Manitoba’s Historic Election: Wab Kinew Leads NDP to Victoryraft

In a historic repudiation of the PC government across Manitoba, Wab Kinew, the New Democratic Party (NDP) leader, was elected Premier. The election marked a significant turning point in Manitoba’s political landscape. It not only saw the NDP secure a resounding victory but also witnessed the triumph of Kinew, who became the first First Nations leader to hold this position. The election results defied expectations and reshaped the province’s political landscape, leaving many to describe it as an “orange tsunami.”

The NDP’s stunning success in this election was evident in the overwhelming mandate they received from Manitobans. The party wiped out the Progressive Conservative (PC) majority and took 18 seats. The unexpected victories in PC strongholds such as Brandon, Dauphin, Waverley, Lagimodière, and Southdale made this victory even more remarkable. The NDP, seemingly unstoppable, unseated incumbent ministers one after another, introducing many fresh faces to the political scene.

Wab Kinew’s message resonated deeply with the people of Manitoba, addressing critical issues such as healthcare and First Nations’ rights. Under the PC government, Manitoba had witnessed record cuts to healthcare funding and the closure of hospitals, which had caused considerable concern among residents. Additionally, the government’s contentious relationship with First Nations communities had become a daily issue, with disputes often escalating without resolution.

With the dawn of a new era in Manitoba politics, the electorate now looks to Kinew and the NDP for deliverables. History shows that political parties in Manitoba typically govern for eight to twelve years, providing Kinew ample time to implement his policies and bring about much-needed change.

The departure of Premier Heather Stefanson, leader of the PC party, adds another layer of intrigue to the post-election landscape. Stefanson, who narrowly retained her seat in a traditionally safe PC riding, decided to resign as party leader. This move will likely lead to selecting a new leader for the PC party, with Stefenson potentially pursuing a new chapter in her life.

Two names have been prominently mentioned as potential successors to Heather Stefanson. One of the frontrunners is Obby Khan, an MLA who would make history as the first Muslim leader of the PC party. Khan’s prominent presence in pre-election advertising suggests he has been anointed as a critical figure within the party. His recognition and visibility within the province indicate the PC party’s determination to rebuild and rebrand itself.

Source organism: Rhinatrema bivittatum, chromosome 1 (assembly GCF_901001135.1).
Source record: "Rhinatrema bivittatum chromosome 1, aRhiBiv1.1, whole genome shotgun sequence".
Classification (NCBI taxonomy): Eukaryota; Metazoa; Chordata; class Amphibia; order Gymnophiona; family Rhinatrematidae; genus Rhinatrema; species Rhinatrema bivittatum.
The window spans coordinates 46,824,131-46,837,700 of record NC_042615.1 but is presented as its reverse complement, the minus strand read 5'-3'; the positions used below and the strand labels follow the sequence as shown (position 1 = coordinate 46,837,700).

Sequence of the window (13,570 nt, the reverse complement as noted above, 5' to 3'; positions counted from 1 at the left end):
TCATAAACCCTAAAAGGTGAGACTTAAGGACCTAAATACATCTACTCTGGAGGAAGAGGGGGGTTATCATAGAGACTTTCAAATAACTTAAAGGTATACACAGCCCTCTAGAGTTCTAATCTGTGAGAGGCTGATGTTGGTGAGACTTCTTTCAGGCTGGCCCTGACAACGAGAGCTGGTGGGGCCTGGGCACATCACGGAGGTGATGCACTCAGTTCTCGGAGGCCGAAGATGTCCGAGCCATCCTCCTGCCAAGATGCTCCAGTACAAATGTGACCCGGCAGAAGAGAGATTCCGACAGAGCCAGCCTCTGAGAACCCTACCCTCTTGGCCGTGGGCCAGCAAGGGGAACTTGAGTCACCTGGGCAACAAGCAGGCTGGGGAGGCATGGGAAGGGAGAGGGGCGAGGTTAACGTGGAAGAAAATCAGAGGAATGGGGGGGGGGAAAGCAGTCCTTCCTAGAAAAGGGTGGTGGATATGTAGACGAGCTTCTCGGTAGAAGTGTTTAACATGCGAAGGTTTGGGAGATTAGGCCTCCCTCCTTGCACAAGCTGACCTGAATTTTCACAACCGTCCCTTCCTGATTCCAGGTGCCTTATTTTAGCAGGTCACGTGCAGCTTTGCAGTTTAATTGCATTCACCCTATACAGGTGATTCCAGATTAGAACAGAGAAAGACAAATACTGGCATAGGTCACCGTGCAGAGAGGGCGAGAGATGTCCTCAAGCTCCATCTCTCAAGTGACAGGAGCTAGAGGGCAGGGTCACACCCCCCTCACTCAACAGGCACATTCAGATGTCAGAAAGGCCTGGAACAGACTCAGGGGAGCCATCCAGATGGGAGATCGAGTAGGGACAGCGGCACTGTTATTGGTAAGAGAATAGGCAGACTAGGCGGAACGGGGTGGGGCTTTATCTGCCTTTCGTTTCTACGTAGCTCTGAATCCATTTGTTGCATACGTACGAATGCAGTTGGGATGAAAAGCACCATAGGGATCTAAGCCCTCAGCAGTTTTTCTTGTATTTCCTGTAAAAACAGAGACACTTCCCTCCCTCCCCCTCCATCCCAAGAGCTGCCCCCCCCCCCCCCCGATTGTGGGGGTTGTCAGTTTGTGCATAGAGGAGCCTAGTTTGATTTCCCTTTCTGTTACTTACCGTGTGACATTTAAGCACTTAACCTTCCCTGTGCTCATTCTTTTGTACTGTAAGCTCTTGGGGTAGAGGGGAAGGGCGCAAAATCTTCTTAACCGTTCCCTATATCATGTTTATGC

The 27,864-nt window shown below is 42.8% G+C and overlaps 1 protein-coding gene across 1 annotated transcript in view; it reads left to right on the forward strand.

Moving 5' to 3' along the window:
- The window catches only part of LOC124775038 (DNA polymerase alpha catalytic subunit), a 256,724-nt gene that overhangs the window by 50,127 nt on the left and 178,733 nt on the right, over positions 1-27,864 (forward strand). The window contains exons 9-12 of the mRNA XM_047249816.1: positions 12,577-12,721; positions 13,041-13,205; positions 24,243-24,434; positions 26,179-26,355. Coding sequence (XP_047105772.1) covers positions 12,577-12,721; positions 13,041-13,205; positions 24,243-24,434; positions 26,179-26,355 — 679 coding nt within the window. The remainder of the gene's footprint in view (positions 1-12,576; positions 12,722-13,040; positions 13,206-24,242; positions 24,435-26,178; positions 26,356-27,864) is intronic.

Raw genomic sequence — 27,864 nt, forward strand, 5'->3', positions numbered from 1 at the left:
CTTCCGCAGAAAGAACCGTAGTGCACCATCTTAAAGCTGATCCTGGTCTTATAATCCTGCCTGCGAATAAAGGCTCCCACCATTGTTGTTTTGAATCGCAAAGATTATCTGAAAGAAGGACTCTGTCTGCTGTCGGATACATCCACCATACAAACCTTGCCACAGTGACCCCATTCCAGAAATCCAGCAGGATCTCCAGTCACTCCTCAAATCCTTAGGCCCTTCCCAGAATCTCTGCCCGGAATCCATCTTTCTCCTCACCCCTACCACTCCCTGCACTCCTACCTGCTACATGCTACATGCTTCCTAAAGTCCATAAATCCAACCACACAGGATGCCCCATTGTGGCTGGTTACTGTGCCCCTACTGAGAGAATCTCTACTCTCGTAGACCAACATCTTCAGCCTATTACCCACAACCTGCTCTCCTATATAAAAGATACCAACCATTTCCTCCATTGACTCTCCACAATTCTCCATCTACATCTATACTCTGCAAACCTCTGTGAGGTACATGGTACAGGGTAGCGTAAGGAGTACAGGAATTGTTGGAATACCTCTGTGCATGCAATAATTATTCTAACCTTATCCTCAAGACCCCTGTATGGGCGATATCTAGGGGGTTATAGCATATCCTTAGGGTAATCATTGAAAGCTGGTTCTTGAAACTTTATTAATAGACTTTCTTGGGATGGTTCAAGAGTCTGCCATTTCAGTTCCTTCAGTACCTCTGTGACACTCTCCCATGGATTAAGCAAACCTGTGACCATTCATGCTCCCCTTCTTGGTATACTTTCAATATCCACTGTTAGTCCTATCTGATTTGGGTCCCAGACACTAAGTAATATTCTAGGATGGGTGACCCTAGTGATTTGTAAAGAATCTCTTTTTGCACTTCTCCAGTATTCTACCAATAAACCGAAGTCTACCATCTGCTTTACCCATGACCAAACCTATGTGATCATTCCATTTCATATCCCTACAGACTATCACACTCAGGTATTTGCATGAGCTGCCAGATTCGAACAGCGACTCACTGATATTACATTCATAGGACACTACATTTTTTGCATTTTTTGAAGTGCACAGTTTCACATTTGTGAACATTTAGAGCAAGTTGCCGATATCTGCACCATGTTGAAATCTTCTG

Then there is former leader candidate Shelley Glover, who lost a contention battle that the courts ultimately settled. If she throws her hat into the ring this time, she will not have to worry about the Fire Fighters union propping up Stefanson, as they have gotten what they wanted out of the deal, which was favourable legislation for Fire Fighters.

The Liberal party, led by Dougald Lamont, faced a significant defeat in this election. Lamont, a seasoned politician, was ousted by NDP candidate Robert Loiselle, a teacher with nearly three decades of experience. Loiselle’s victory came by a decisive margin of 20 points, signalling the end of Lamont’s leadership. In his emotional farewell speech, Lamont expressed his disappointment and acknowledged that he had invested five years of his life in building the party.

Despite having strong policies that could resonate with Manitobans, Lamont struggled to connect with voters as a leader. According to one loyal Liberal member, “he ran a terrible central campaign filled with paper candidates, making it difficult for the Liberal Party to be competitive.” They went on to add had Lamoureux been elected leader, they believed the party would have had official party status with at least ten seats in the Manitoba Legislature. In addition, Lamont’s failure to field a full slate of candidates, especially given that the last election was four years ago, is considered inexcusable.

The Liberal party’s decline from holding several seats to just one, with Cindy Lamoureux as the lone survivor, underscores the need for new leadership and a fresh approach. Lamoureux, an MLA for Tyndall and a seasoned politician brings a new, younger energy and perspectives to the party, which could revitalize their fortunes.

While elections are always challenging and unpredictable, one thing remains constant in Manitoba’s political history—the dominance of the NDP and the Conservatives as the two primary political forces in the province. The future of Manitoba politics promises to be intriguing as these parties navigate their respective paths forward; only time will tell if a third party can alter the political landscape.

Image credit NDP Twitter